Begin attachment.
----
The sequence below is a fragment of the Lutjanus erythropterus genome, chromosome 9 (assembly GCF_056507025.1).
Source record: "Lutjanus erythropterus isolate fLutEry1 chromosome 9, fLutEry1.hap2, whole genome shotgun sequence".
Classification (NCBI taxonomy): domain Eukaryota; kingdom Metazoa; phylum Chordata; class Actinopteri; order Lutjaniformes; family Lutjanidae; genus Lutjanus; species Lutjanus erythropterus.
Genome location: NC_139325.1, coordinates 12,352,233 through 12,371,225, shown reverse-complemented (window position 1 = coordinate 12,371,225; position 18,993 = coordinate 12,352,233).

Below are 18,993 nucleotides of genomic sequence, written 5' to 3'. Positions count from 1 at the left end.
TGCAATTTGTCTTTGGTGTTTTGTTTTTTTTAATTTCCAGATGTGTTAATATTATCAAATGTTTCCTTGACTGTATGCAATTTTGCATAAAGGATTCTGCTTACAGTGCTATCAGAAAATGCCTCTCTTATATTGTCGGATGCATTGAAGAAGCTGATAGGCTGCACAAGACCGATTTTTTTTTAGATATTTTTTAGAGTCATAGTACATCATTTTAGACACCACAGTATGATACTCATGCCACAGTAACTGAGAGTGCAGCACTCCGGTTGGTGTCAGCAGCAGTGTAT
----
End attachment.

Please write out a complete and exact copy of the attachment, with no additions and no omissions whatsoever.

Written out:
The sequence below is a fragment of the Lutjanus erythropterus genome, chromosome 9 (assembly GCF_056507025.1).
Source record: "Lutjanus erythropterus isolate fLutEry1 chromosome 9, fLutEry1.hap2, whole genome shotgun sequence".
Classification (NCBI taxonomy): domain Eukaryota; kingdom Metazoa; phylum Chordata; class Actinopteri; order Lutjaniformes; family Lutjanidae; genus Lutjanus; species Lutjanus erythropterus.
Genome location: NC_139325.1, coordinates 12,352,233 through 12,371,225, shown reverse-complemented (window position 1 = coordinate 12,371,225; position 18,993 = coordinate 12,352,233).

Below are 18,993 nucleotides of genomic sequence, written 5' to 3'. Positions count from 1 at the left end.
TGCAATTTGTCTTTGGTGTTTTGTTTTTTTTAATTTCCAGATGTGTTAATATTATCAAATGTTTCCTTGACTGTATGCAATTTTGCATAAAGGATTCTGCTTACAGTGCTATCAGAAAATGCCTCTCTTATATTGTCGGATGCATTGAAGAAGCTGATAGGCTGCACAAGACCGATTTTTTTTTAGATATTTTTTAGAGTCATAGTACATCATTTTAGACACCACAGTATGATACTCATGCCACAGTAACTGAGAGTGCAGCACTCCGGTTGGTGTCAGCAGCAGTGTAT